2, amplifies a signal ( does this mean voltage?)
Both, depending on the circuit. A transistor at it's heart is a current amplifier. In the linear range the collector-emitter current is proportional to the base-emitter current.
But, most amplifier circuits are voltage amplifiers... Let's say you have an audio amplifier with a gain of 10... That's the voltage gain. If you put 1 Volt in, you get 10 Volts out. But in fact, it's also amplifying the current... If you have a speaker connected you are getting more current out than you are putting in. But with nothing connected, you are still getting the 10 Volts out, but no current, so no current gain. Since the output voltage is always proportional to the input voltage (when everything is in the proper range and operating normally), and the current depends on the load, we classify it as a voltage amplifier.
If you open-up an electronic device, most of the time there is one power supply (or battery) powering all of the transistors and everything else.
I also learned that in a transistor the 'base' is what triggers the conductivity between the collector and emitter and that the 'C' and 'E' are interchangeable ? In terms of connecting them to a power source's pos and neg. ?
No, they are not interchangeable. The base-emitter voltage & current "control" the collector-emitter current.
Now the main question is, does the power source at the base need to come from a separate circuit that the power that is at the collector and emitter?
No. In fact you need a common connection, usually a common ground. If you want to boost the Arduino output to 12V, you might use a separate 12V supply or you might use the same 12V supply that's powering your Arduino. But, "separate" does not mean "isolated" because you need that common ground. (You can use an optical isolator if you need isolation.)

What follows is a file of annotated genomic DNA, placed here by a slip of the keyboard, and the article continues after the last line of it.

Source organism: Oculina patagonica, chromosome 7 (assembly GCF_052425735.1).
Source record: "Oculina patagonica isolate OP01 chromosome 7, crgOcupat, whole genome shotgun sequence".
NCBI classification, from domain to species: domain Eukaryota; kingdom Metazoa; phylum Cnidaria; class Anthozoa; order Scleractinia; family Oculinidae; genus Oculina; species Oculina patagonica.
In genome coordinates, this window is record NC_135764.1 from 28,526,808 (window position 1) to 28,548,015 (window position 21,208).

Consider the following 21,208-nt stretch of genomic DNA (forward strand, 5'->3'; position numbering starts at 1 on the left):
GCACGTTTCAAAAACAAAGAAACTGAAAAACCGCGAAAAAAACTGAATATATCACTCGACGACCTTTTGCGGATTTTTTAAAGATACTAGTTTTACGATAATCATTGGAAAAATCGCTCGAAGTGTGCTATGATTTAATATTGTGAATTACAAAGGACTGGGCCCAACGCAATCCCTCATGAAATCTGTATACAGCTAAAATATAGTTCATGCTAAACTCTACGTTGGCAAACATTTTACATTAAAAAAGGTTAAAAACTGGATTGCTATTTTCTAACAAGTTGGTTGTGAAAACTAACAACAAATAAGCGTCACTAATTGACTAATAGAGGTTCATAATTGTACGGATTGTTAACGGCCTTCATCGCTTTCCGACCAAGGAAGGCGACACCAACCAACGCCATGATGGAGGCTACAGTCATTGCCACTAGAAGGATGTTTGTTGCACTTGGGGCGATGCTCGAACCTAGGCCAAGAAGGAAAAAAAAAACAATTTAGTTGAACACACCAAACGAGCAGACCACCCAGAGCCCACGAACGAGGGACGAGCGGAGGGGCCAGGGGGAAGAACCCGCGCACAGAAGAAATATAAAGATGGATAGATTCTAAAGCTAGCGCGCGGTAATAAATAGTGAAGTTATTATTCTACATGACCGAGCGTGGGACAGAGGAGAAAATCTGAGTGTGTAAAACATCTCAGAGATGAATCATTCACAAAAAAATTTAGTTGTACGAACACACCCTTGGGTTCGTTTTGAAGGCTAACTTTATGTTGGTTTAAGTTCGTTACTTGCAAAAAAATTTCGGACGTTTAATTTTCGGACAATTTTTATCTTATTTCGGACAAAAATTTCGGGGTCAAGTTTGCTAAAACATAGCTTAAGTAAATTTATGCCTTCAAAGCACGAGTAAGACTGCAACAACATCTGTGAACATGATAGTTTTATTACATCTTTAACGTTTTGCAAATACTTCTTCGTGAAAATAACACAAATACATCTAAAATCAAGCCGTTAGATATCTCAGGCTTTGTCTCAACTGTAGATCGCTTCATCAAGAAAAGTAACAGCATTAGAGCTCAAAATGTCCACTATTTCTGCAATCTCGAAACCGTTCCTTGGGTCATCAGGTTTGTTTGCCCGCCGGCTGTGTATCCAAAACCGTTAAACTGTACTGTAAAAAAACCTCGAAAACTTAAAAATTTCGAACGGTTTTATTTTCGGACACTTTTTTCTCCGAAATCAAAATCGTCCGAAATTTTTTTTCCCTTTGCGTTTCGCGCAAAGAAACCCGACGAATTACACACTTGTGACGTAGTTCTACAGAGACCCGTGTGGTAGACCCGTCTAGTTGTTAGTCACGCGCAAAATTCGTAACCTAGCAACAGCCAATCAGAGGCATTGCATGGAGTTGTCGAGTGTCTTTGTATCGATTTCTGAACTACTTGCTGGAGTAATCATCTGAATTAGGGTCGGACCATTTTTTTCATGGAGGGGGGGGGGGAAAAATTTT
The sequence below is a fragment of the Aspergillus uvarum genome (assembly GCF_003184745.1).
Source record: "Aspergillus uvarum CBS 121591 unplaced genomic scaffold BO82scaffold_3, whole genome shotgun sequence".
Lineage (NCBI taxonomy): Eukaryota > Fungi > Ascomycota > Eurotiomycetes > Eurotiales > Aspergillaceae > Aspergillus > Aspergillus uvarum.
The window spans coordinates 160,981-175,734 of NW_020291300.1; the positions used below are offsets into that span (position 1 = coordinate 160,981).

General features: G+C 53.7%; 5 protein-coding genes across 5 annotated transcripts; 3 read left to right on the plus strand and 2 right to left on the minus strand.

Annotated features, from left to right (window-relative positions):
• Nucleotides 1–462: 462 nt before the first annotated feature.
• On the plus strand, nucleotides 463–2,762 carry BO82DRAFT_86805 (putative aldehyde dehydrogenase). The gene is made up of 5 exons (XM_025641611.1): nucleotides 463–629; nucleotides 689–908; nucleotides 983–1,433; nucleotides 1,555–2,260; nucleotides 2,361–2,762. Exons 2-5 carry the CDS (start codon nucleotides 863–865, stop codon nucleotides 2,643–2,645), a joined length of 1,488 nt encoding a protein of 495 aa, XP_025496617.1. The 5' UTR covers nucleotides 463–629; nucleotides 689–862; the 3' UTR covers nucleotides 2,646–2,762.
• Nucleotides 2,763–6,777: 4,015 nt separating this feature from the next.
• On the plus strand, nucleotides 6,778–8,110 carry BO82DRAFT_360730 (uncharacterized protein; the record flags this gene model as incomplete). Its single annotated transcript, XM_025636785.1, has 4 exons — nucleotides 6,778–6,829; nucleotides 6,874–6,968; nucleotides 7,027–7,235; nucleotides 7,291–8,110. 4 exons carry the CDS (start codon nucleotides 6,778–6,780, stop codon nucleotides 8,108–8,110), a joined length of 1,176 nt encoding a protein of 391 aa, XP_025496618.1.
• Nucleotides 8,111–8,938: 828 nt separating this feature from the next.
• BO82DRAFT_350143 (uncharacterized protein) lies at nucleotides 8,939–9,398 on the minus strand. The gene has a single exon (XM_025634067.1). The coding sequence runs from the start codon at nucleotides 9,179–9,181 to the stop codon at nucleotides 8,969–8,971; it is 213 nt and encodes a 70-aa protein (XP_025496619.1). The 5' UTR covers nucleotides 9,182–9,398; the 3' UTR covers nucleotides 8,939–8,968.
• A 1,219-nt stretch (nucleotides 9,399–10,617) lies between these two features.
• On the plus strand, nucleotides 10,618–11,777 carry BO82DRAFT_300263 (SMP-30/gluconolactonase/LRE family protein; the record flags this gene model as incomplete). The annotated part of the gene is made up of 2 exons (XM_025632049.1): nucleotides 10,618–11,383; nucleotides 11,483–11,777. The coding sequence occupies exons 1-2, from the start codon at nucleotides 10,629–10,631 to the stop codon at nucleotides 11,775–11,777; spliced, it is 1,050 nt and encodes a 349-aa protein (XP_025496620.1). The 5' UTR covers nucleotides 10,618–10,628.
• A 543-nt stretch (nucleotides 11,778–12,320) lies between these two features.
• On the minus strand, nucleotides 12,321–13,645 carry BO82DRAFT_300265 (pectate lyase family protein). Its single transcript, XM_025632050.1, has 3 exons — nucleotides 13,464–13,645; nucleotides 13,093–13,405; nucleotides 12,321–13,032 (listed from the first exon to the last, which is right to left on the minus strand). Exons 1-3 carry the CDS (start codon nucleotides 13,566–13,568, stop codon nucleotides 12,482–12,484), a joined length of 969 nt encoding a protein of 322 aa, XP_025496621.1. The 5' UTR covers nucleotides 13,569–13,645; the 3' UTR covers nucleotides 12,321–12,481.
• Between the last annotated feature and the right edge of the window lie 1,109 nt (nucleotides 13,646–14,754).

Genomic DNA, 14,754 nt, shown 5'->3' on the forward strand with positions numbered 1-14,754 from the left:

If this is true, What if I have a 12v power source that I am using to power the entire circuit and arduino and relays etc ?
Usually that's fine. But with relays & motors, sometimes you can get electrical noise on the power supply that will cause a glitch or crash your Arduino. Just something to be aware of.. There are "tricks" with diodes & capacitors that can help to block/isolate the noise.
Lastly, in the attached images, the author is using the same type is transistors, yes in one he says that a low triggers the transistor, whereas on the other diagram, a pos signals triggers it. Is there a mistake is any of the schematics or am I mistaken with something ?
The author is made a mistake! Both circuits are the same! It can get complicated, and you have to analyze the circuit in by figuring-out the base-emitter current/voltage and then what happens when the current gain is applied through the collector-emitter. In circuits where the emitter is not grounded, the emitter voltage changes depending on the emitter current, and the voltage applied directly to the base may not be equal to the base-emitter voltage.
And, because of the inverse relationship between the collector-emitter current and the collector-emitter voltage, most amplifier circuits are inverting amplifiers (i.e. +1V into an inverting amplifier stage with a gain of 10 will put-out -10V). In the switching examples you've shown, the voltage logic is inverted, and it's the collector being "pulled down" nearly to ground that creates a voltage drop across the lamp/relay and turns it on.